I can still remember a time during my freshman year, my first year at the Canteen. Almost all of the boys in the freshman class were infatuated with a senior girl. Of course I don’t remember her name anymore – that’s the way it works. But in the fall of 1957 I too was madly in love with even the thought of her. I would name all my future children after her I solemly pledged (to whom? – sorry, I don’t remember that anymore either. One by one, in the order of our ability to muster up the courage it took, guys would meander across the dance floor heading generally in the direction of the gaggle of senior girls with which she stood. You didn’t head right for them, you sort of wandered about, ending up there as if you were somewhat surprised yourself. Say it quick, before you chickened out, “Do you want to dance?”
And then he got “the look”. The look that said, “Pardon me, but you, a lowly freshman, have the nerve to even think about, much less actually ask, me, a ladeedahdeedah senior to dance?” It was a very short look, but it actually said all of the above if not a few volumes more. The look was followed by the reply. “No.” That said, the guy would not meander back, but rather would skitter-scurry back much in the fashion of a blow-up doll that had just had the plug pulled. He would seek solace in the words and presence of those who had previously failed to climb this particular mountain. Yet Mount Humiliation had a strong allure, and others kept trying. My turn came somewhere down the line. I too got the look and the reply. I can still see that look. But I got even. I didn’t name my children after whatshername after all.
I actually did ask some of the girls in my own class to dance on occasion, and often the answer was “Yes, sure, OK.” I actually liked to dance, fancied myself a good dancer. But it always took a long period of mustering up the courage to ask, and so I missed out on a lot of potential dancing time. Of course, even with girls our own age, sometimes the answer was still “no”. The eyes of all the guys followed the brave ones across the floor, and pity the poor “rejected” guy who had to slink back to the “boys’ side” of the room, not to sympathy this time, but to the taunts and finger popping “shootdown” gestures of his supposed friends.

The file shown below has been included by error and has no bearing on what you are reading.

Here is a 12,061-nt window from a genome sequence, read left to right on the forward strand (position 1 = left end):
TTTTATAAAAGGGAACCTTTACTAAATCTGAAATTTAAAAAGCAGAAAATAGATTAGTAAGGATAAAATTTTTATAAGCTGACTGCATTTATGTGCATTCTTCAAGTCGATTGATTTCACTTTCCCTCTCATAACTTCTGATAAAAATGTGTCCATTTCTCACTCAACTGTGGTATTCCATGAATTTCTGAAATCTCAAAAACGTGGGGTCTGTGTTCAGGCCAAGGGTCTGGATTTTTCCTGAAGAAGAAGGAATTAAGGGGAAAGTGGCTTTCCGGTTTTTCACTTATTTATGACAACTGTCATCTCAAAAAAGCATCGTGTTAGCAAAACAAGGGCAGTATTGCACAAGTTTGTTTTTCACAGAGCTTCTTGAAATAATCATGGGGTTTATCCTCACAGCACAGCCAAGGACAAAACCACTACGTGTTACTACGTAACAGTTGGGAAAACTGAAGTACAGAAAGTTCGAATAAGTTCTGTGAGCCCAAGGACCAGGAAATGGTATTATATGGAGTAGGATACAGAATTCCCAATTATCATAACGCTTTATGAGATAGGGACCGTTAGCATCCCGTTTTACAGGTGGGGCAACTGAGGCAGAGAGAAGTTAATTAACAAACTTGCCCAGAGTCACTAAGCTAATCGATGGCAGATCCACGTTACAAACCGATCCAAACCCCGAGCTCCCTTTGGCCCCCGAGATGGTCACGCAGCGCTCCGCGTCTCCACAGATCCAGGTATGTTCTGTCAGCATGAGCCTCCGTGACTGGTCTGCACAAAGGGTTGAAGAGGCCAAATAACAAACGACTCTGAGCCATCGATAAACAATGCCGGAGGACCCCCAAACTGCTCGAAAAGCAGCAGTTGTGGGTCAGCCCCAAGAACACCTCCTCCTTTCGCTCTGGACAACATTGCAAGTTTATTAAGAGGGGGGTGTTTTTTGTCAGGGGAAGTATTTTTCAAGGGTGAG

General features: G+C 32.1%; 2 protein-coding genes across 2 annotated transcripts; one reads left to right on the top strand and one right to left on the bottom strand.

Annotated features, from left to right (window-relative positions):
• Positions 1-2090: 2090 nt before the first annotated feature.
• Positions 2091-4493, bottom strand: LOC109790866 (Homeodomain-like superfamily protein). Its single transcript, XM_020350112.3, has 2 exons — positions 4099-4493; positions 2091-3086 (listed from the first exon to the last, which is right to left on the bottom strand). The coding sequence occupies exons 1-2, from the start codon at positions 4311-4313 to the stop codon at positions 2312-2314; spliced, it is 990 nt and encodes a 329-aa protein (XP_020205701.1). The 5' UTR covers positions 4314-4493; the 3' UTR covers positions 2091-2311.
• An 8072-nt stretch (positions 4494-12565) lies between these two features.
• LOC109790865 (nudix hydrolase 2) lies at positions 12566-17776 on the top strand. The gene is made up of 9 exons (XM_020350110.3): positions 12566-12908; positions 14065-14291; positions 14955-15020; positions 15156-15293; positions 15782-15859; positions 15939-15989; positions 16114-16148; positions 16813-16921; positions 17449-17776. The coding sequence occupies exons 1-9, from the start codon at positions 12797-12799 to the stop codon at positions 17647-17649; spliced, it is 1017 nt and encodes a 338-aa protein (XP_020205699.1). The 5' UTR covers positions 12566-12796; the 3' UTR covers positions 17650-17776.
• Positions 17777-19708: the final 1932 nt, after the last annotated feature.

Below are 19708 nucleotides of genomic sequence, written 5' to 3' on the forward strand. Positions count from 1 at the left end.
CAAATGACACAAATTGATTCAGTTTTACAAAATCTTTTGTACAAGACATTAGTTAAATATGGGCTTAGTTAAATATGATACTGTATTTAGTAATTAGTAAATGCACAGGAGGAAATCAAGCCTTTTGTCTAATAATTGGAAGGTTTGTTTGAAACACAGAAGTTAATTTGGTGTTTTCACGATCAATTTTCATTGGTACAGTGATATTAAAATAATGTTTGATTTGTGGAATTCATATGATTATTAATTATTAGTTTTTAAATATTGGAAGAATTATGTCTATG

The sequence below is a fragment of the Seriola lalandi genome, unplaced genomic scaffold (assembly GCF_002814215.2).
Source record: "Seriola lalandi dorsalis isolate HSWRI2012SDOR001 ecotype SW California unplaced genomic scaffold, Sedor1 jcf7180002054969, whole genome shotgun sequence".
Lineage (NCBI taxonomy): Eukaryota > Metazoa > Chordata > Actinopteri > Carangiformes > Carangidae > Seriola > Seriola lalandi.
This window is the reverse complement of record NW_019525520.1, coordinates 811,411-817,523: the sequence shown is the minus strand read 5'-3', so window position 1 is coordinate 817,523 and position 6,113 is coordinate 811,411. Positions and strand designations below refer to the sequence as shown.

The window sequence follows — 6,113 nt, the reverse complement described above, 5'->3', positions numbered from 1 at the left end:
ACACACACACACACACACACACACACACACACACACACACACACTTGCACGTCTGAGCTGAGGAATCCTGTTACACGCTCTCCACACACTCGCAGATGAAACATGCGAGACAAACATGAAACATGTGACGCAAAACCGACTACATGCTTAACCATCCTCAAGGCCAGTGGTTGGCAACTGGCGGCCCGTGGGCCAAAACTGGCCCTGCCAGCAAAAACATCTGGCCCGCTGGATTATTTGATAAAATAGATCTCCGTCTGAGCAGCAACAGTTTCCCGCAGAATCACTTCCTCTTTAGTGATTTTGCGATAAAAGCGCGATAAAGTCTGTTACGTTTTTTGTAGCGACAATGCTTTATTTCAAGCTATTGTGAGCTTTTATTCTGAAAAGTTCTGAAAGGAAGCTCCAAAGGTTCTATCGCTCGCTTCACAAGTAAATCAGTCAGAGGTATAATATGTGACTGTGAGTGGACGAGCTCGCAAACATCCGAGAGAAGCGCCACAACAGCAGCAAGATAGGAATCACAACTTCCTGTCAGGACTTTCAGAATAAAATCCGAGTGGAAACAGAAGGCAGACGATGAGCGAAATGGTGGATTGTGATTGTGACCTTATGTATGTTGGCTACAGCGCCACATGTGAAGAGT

But dancing was only the sideline event that drew us to the Canteen. Just hanging out was pretty much the real reason for going there. The DJ provided most of the musical entertainment, but occasionally some “local talent” could be persuaded to perform. I can still hear Margaret Smith belting out “Sweet Georgia Brown” from that stage. Some years earlier, Chuck Osborn, who had some recording success under the stage name of Scott Free, performed live on the Canteen stage as well. Guest disc jockeys, who were reportedly semi-famous, sometimes appeared, probably for a chunk of the nights entry receipts.
Like most teenagers then, now, and forever, I was pretty much brain-dead when it came to being aware of who was actually doing the work to provide the services I took for granted. I honestly don’t know who “ran” the Canteen. I think it was a student and parents group, but they must not have asked for much help or my Mom would have been helping cause she was always a helper. It wasn’t a parent/teacher thing, because I never saw any teachers I recognized. So I offer a belated “thank you” to whomever was handling the logistics that had to go into running the place.
In later years the Canteen was moved to other locations. I think it operated for a few years in the old Ben Franklin 5 & 10 building which itself had had a second life as a roller rink. But even the site of the Canteen I knew is gone now. The building was owned by the O’Connell family. Bill O’Connell lived in one of the apartments he had built on the third floor. Somehow an electrical fire started one night in 1998, and burned the whole place down. Like the song says, people came along and tore it down and put up a parking lot. Crafton’s “business district” was pretty much a memory before the fire. Afterwards it was only a smoky memory. A portion of the property has now been put to good reuse with the building of a new Borough fire house.
School age kids in any era are notorious for always whining, “There’s nothing to do.” Kids in my Crafton High School years couldn’t do that whining, at least not on Friday and Saturday nights, because the good old Canteen was always right there waiting for us.